0:34:480:34:50

What did you think of that?

0:34:500:34:52

It's a good idea to go out until 3am to listen to jazz at Ronnie Scott's,

0:34:520:34:56

and, on the whole,

0:34:560:34:57

Ken Clarke would catch up with the box during the day.

0:34:570:35:00

JAZZ MUSIC PLAYS

0:35:000:35:02

How long are you staying tonight?

0:35:060:35:09

Half eight Ministry of Defence tomorrow.

0:35:090:35:11

You're there later on, I think. One o'clock?

0:35:110:35:14

I was younger then. I haven't been to Ronnie's

0:35:140:35:16

for years, I'm far too old now.

0:35:160:35:18

But I used to go and when I first started I would go to Ronnie's

0:35:180:35:21

and get back home three in the morning

0:35:210:35:23

and then do the boxes still going the next day, usually.

0:35:230:35:29

I can't remember this occasion.

0:35:290:35:31

There's no point, if you're dropping asleep over a box

0:35:310:35:35

there is no point in do because you will make a frightful mess

0:35:350:35:39

of whatever you're reading and you will not remember it

0:35:390:35:41

or agree things you shouldn't.

0:35:410:35:44

Inside Number 10 the top box of all is packed

0:35:450:35:49

on the round table in the principal private secretary's office.

0:35:490:35:52

It's then taken to the Prime Minister.

0:35:520:35:54

One of Margaret Thatcher's private secretaries describes

0:35:570:35:59

how the Private Office seeks to help the Prime Minister reach decisions

0:35:590:36:04

on the contents of the red box.

0:36:040:36:06

What we try to do would on the top of any pile of

0:36:060:36:09

papers however complicated to strip it to its essentials.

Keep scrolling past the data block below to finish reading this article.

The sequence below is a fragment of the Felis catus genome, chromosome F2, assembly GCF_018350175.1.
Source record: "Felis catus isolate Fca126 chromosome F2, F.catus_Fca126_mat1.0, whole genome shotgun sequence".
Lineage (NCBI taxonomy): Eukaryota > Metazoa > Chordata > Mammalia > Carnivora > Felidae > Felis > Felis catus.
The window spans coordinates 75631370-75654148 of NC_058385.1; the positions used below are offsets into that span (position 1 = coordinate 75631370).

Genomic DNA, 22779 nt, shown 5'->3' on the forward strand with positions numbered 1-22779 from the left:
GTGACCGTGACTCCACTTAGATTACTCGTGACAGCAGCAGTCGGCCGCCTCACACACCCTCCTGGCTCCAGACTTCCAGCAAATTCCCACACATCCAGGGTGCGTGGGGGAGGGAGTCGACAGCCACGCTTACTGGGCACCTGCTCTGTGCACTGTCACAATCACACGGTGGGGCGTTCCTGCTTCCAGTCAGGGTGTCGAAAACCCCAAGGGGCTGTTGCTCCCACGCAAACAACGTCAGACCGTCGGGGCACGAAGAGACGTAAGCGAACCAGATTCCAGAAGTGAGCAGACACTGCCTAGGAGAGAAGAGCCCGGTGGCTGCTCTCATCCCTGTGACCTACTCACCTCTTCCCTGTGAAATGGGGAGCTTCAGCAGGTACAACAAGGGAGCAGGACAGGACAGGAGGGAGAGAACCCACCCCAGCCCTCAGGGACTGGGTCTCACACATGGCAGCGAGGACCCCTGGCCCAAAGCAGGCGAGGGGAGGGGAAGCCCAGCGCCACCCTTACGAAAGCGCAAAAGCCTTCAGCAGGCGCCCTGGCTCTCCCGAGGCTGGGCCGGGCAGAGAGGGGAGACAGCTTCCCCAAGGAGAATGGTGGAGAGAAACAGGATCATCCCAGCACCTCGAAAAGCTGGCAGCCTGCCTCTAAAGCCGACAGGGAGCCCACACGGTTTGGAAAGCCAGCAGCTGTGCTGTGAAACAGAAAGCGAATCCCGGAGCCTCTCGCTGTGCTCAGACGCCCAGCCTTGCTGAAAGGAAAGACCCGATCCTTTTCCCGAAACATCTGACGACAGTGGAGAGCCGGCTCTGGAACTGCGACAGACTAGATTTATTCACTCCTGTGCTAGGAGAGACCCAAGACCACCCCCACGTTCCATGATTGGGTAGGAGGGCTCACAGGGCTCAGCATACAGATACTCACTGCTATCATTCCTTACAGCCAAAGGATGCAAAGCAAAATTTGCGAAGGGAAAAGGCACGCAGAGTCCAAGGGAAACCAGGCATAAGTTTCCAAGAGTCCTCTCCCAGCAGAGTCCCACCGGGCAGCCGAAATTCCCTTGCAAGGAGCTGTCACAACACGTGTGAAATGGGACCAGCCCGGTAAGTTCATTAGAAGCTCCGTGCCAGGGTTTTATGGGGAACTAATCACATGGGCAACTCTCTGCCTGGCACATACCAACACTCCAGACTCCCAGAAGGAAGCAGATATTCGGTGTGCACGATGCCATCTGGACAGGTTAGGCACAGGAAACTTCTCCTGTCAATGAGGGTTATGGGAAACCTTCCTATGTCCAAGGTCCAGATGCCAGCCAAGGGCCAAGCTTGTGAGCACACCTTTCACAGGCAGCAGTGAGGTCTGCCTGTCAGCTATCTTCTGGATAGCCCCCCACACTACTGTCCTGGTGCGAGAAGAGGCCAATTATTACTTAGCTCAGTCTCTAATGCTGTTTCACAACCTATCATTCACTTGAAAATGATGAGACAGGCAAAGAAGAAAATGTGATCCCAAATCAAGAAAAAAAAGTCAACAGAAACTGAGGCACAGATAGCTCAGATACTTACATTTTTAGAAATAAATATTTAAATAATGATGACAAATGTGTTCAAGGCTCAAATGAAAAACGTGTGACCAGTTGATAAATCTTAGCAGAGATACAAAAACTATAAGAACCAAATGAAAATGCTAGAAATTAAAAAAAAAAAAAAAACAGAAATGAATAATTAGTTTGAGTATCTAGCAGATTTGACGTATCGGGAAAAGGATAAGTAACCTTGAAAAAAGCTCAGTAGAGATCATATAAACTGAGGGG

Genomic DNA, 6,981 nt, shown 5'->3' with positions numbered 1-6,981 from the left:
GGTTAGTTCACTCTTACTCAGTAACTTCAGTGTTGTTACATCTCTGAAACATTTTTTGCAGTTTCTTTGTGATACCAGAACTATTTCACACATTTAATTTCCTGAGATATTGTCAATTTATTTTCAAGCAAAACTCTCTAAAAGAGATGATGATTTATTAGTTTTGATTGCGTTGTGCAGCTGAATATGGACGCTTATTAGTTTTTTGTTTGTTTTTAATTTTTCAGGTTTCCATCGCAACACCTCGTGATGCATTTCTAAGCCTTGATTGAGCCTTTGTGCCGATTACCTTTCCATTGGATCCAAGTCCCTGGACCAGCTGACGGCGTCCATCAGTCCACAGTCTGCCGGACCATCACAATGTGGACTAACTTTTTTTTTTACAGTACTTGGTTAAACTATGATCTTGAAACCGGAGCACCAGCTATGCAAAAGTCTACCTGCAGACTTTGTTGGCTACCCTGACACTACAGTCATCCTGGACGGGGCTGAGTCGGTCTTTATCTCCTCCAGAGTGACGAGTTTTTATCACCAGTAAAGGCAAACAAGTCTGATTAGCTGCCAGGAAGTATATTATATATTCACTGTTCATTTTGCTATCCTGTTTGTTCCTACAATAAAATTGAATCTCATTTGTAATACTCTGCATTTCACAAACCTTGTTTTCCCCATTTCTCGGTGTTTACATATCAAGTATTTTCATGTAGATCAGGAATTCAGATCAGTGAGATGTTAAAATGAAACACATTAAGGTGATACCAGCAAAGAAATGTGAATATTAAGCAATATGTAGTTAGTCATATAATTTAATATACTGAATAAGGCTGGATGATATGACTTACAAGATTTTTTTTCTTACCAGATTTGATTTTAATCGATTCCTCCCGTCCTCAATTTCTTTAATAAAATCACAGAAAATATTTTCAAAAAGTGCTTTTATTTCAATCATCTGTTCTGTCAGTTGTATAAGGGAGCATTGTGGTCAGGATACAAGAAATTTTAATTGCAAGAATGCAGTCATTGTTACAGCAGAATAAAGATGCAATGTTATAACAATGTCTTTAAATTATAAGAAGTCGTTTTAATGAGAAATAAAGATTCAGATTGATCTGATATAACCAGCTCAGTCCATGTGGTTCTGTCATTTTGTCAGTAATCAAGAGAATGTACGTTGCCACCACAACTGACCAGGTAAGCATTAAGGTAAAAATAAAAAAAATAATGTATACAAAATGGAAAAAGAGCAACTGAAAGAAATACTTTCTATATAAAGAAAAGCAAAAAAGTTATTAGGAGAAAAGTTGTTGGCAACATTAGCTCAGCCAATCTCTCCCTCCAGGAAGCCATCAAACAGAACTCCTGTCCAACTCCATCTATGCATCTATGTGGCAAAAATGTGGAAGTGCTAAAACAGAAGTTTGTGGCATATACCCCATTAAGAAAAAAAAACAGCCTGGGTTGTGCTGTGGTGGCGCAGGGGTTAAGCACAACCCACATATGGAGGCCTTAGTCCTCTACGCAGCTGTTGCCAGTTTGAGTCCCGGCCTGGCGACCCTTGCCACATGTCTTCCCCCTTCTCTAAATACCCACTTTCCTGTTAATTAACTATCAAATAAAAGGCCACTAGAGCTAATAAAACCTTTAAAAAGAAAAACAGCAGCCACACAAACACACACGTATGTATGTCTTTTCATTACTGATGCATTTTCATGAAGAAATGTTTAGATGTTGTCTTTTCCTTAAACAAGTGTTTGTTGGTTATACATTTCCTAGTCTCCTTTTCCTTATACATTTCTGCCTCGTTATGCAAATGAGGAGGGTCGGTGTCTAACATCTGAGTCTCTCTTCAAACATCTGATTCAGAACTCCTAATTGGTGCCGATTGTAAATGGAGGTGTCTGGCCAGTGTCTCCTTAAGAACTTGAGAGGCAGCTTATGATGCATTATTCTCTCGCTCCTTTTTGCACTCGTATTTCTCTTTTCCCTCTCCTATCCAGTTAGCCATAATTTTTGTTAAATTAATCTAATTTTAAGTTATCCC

0:36:090:36:14

Sometimes you could do it in one word.

0:36:140:36:15

"Prime Minister the Foreign Secretary says we should

0:36:150:36:17

"go to war with Iran, agree, question mark."

0:36:170:36:21

And she can write yes or no.

0:36:210:36:23

Sometimes you have to build that up into a fuller response.

0:36:230:36:27

If he has put in a lot of thought and it comes out

0:36:270:36:30

with no written with an exclamation mark you can't write back

0:36:300:36:34

saying the Prime Minister has read the Chancellor's paper and says no.

0:36:340:36:37

You have to draw on your knowledge of the Prime Minister's mind and perhaps

0:36:370:36:42

enlarge that into a paragraph of

0:36:420:36:44

carefully considered views, which are contrary to those of the Chancellor

0:36:440:36:47

of Exchequer leading to a balanced conclusion.

0:36:470:36:50

But that is part of the art and craft of the trade of private secretary.

0:36:500:36:53

Andrew Turnbull was Principal Private Secretary in the Number Ten

0:36:530:36:58

private office for many years and saw how different Prime Ministers

0:36:580:37:02

dealt with their red boxes.

0:37:020:37:05

Mrs Thatcher was legendary in doing the box. Many a time,